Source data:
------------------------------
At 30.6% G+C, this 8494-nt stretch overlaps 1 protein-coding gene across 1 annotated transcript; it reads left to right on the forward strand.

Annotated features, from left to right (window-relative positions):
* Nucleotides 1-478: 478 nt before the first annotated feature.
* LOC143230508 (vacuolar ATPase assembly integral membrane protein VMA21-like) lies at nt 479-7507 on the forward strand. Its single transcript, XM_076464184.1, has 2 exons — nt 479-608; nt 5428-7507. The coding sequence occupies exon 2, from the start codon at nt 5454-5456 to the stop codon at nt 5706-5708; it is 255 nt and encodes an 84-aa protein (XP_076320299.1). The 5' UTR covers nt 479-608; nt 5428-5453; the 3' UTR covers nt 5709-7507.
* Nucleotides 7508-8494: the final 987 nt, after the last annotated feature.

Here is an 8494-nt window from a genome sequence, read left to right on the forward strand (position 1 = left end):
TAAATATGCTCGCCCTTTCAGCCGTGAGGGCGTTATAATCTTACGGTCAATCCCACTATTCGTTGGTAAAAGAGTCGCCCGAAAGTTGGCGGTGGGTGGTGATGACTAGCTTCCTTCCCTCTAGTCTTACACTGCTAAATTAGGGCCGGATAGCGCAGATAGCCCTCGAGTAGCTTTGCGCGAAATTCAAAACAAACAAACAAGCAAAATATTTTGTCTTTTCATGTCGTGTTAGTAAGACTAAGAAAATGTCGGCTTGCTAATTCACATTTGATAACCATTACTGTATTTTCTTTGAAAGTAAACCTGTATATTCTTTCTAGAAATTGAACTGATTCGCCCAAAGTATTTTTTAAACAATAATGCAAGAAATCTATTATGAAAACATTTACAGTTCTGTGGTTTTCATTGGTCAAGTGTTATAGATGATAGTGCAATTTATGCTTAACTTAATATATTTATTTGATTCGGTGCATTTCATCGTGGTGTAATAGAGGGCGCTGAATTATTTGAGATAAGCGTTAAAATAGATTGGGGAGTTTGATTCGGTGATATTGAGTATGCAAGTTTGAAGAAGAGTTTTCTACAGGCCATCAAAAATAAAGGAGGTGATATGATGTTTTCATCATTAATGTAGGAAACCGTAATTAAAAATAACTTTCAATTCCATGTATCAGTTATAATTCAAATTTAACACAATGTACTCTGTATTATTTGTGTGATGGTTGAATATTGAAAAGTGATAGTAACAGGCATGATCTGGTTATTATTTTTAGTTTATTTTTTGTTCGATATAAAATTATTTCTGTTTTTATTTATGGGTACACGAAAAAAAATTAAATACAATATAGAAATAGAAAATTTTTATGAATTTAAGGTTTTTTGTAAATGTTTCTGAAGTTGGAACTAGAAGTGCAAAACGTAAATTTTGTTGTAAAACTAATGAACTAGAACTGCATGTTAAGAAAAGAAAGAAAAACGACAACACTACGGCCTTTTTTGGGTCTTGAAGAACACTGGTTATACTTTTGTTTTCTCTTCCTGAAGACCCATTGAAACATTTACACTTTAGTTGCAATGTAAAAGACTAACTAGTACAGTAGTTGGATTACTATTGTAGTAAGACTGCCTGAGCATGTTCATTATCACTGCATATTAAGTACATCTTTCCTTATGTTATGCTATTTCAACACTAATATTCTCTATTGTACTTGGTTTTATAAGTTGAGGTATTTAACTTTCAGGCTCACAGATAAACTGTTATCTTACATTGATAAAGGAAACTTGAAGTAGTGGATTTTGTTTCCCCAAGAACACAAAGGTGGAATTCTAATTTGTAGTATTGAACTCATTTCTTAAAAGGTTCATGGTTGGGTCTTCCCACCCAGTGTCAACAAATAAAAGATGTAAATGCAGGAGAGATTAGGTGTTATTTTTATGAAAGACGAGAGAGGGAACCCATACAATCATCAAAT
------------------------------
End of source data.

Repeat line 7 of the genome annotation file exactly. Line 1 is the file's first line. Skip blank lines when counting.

TAAATATGCTCGCCCTTTCAGCCGTGAGGGCGTTATAATCTTACGGTCAATCCCACTATTCGTTGGTAAAAGAGTCGCCCGAAAGTTGGCGGTGGGTGGTGATGACTAGCTTCCTTCCCTCTAGTCTTACACTGCTAAATTAGGGCCGGATAGCGCAGATAGCCCTCGAGTAGCTTTGCGCGAAATTCAAAACAAACAAACAAGCAAAATATTTTGTCTTTTCATGTCGTGTTAGTAAGACTAAGAAAATGTCGGCTTGCTAATTCACATTTGATAACCATTACTGTATTTTCTTTGAAAGTAAACCTGTATATTCTTTCTAGAAATTGAACTGATTCGCCCAAAGTATTTTTTAAACAATAATGCAAGAAATCTATTATGAAAACATTTACAGTTCTGTGGTTTTCATTGGTCAAGTGTTATAGATGATAGTGCAATTTATGCTTAACTTAATATATTTATTTGATTCGGTGCATTTCATCGTGGTGTAATAGAGGGCGCTGAATTATTTGAGATAAGCGTTAAAATAGATTGGGGAGTTTGATTCGGTGATATTGAGTATGCAAGTTTGAAGAAGAGTTTTCTACAGGCCATCAAAAATAAAGGAGGTGATATGATGTTTTCATCATTAATGTAGGAAACCGTAATTAAAAATAACTTTCAATTCCATGTATCAGTTATAATTCAAATTTAACACAATGTACTCTGTATTATTTGTGTGATGGTTGAATATTGAAAAGTGATAGTAACAGGCATGATCTGGTTATTATTTTTAGTTTATTTTTTGTTCGATATAAAATTATTTCTGTTTTTATTTATGGGTACACGAAAAAAAATTAAATACAATATAGAAATAGAAAATTTTTATGAATTTAAGGTTTTTTGTAAATGTTTCTGAAGTTGGAACTAGAAGTGCAAAACGTAAATTTTGTTGTAAAACTAATGAACTAGAACTGCATGTTAAGAAAAGAAAGAAAAACGACAACACTACGGCCTTTTTTGGGTCTTGAAGAACACTGGTTATACTTTTGTTTTCTCTTCCTGAAGACCCATTGAAACATTTACACTTTAGTTGCAATGTAAAAGACTAACTAGTACAGTAGTTGGATTACTATTGTAGTAAGACTGCCTGAGCATGTTCATTATCACTGCATATTAAGTACATCTTTCCTTATGTTATGCTATTTCAACACTAATATTCTCTATTGTACTTGGTTTTATAAGTTGAGGTATTTAACTTTCAGGCTCACAGATAAACTGTTATCTTACATTGATAAAGGAAACTTGAAGTAGTGGATTTTGTTTCCCCAAGAACACAAAGGTGGAATTCTAATTTGTAGTATTGAACTCATTTCTTAAAAGGTTCATGGTTGGGTCTTCCCACCCAGTGTCAACAAATAAAAGATGTAAATGCAGGAGAGATTAGGTGTTATTTTTATGAAAGACGAGAGAGGGAACCCATACAATCATCAAAT